One might think that Darwin had dealt arguments from design the decisive blow, but the argument arose with new vitality in the twentieth century. The shape was, however, no longer examination of the particular instances of design but the general principles behind apparent design. In a manner parallel to what happened with Newton’s discovery of physical laws, with Darwin’s discovery of principles of natural selection the theological interest shifted from particular divine interventions to the wider divine design.
What makes mutation and natural selection work in the way that it does? How did material existence come to be self-organizing in the way that it is? This approach began taking shape in the 1920s with the work of Frederick R. Tennant in Philosophical Theology (1928–1930). He presents a fresh discussion of the teleological argument pointing to six kinds of adaptation that seem to evidence design and, when taken together, to point toward a theistic interpretation:
(1) The intelligibility of the world.
(2) The adaptation of living organisms to their environment.
(3) The ways in which inorganic life is conducive to the emergence and maintenance of life.
(4) The way in which the natural environment nurtures moral development in human beings through coping with hardships.
(5) The overall progressiveness of the evolutionary process.
(6) The aesthetic value of nature.
Here, in rudimentary form, are the elements of what became the argument from design in the contemporary discussion—the intelligibility of the universe and its suitability for life. Interestingly, these newly emerging forms of the argument arise from science, while some of the direct challenges to grounding intelligent design thinking in observations of the natural world come from of theology.
Theologian Karl Barth, for example, exemplifies a twentieth-century theological disillusionment with natural theology—the idea that there is a point of contact whereby one may easily perceive who God is by studying the natural world. Barth’s context, Germany during the rise of the Third Reich, shaped his theological critique. The risk of natural theology is that what one discovers will not be God, but one’s own reflection, which one then names as God. It is too easy to find God in one’s race, culture, and interests. Barth observed the failure of Protestant liberalism to issue a prophetic challenge.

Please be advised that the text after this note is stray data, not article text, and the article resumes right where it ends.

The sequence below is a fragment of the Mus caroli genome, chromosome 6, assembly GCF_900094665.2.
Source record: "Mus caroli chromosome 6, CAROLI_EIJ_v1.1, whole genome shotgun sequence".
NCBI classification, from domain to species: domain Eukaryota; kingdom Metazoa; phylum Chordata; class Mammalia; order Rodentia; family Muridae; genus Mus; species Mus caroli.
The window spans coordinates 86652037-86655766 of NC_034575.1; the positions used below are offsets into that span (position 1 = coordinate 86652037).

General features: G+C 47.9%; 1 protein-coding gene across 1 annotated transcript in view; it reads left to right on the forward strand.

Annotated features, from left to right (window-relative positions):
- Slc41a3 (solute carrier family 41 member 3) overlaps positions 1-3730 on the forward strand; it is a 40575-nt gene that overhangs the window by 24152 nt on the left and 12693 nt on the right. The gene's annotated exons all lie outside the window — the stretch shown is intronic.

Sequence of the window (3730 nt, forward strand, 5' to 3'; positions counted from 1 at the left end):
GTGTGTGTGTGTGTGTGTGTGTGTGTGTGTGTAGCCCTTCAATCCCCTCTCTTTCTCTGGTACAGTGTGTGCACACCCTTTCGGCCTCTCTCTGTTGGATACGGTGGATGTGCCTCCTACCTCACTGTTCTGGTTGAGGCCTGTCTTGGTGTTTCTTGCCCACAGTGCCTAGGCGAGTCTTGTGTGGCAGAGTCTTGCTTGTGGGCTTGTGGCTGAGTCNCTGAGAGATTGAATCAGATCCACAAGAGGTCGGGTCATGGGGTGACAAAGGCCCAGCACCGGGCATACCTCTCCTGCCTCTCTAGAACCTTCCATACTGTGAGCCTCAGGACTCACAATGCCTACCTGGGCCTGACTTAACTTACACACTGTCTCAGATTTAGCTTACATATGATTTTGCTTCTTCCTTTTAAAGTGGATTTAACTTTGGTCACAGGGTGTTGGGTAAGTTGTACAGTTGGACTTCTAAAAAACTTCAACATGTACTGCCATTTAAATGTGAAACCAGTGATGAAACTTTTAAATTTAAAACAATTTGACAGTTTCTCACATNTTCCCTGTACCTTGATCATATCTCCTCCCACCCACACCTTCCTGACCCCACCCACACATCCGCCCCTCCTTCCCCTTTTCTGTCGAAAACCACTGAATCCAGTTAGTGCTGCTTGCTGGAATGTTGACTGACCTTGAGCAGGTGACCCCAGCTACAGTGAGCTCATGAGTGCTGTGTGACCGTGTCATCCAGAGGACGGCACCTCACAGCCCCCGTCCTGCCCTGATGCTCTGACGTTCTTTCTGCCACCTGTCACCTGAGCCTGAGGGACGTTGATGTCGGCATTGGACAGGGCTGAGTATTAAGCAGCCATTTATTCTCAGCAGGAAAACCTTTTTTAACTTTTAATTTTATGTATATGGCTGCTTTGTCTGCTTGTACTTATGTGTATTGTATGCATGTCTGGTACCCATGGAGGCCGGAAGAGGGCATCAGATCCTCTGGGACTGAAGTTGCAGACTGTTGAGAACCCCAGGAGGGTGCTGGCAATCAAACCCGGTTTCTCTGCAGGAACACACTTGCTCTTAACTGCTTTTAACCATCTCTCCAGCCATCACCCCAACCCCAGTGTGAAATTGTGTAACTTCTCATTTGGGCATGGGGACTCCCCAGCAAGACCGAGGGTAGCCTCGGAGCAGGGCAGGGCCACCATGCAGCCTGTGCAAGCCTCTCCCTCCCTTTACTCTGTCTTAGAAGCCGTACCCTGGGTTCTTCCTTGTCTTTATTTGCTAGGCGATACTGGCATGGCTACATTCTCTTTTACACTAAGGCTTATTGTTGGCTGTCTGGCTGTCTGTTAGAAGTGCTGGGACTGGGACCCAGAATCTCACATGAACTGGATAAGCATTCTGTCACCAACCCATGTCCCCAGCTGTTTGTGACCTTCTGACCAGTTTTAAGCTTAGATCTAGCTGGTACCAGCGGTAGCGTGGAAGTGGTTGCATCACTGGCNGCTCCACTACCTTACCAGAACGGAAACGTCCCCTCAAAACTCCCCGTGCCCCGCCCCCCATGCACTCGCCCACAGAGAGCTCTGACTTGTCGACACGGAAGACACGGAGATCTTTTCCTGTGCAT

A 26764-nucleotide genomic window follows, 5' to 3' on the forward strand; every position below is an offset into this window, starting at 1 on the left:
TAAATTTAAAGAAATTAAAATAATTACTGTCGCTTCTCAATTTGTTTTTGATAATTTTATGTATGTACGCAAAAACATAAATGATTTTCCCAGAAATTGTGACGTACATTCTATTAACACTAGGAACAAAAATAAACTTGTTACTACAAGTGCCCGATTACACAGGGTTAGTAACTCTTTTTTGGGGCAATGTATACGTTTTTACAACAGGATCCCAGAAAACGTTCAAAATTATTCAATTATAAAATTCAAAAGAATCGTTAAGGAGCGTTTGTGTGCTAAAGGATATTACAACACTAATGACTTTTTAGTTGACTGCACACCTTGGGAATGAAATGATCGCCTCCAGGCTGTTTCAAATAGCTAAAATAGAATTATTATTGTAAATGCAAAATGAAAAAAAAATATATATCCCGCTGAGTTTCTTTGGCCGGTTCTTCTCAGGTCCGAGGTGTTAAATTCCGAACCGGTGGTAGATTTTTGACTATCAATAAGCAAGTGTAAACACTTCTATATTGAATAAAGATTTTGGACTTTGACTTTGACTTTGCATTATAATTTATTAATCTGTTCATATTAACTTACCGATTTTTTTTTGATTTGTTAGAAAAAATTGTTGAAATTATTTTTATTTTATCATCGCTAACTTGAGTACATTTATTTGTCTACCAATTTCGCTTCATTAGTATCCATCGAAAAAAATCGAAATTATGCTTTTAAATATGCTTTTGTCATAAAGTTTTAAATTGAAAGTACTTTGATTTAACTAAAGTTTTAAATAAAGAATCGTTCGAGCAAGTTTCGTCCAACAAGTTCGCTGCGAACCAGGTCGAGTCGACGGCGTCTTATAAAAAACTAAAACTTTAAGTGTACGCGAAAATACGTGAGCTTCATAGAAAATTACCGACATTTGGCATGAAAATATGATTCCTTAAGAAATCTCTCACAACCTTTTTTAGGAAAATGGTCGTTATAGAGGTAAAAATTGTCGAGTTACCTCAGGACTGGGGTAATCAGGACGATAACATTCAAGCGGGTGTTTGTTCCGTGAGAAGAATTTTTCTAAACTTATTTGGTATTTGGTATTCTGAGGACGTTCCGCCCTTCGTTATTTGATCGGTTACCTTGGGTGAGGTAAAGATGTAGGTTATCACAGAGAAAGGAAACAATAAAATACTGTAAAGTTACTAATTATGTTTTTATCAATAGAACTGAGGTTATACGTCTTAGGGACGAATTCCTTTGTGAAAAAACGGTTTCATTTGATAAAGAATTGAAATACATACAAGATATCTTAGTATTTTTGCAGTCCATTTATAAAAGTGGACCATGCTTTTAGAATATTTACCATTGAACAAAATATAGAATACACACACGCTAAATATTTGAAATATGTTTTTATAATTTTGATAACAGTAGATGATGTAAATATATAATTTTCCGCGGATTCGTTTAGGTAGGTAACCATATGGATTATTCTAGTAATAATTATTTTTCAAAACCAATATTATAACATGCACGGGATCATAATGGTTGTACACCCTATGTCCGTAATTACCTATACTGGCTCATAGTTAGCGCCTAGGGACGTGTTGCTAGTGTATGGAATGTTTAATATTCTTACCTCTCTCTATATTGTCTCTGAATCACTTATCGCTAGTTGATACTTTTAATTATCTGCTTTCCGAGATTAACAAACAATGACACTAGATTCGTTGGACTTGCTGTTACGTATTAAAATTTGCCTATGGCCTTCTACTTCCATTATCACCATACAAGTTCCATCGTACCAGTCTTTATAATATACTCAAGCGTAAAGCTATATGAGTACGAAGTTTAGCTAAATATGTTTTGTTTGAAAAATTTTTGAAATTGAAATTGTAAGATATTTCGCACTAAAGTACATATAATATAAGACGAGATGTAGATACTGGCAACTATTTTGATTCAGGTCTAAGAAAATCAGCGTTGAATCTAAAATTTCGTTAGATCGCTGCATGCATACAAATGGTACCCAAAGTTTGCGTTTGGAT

He insisted on the prophetic distance of revelation over against the “culture Christianity” of his day. So the early Barth said no (Nein!) to natural theology and cautioned that God is “wholly other.” A second theological challenge to intelligent design thinking arose in twentieth-century experience with the problem of evil. This is not a new challenge, but one to which any form of the argument from design (in any age) has to give a thoughtful response. But during the twentieth century, the challenge of the problem of evil was sharpened in new ways. The optimism of the Enlightenment and the nineteenth century was severely chastened. With two world wars, the Holocaust, and ethnic cleansing, evil has proven too pervasive and too heinous to be dismissed as a brief passage on the way to God’s good ends, the necessary dark shades in God’s beautiful painting.
Theological responses to this challenge have been mixed. In response to the problem of evil, for example, some maintain design, by which they mean a kind of divine blueprint is working itself out inexorably and in all its detail. If one could but see world processes from God’s perspective, all evil would be only apparently evil, a matter of one’s limited perspective or a necessary means to some greater good. Other theologians, especially process theologians, are willing to rethink the meaning of design in the face of evil. If absolutely everything that happens comes about by God’s design, then what does one make of all the blind alleys, waste, suffering, and evil that have attended this process so carefully designed and closely controlled by God?
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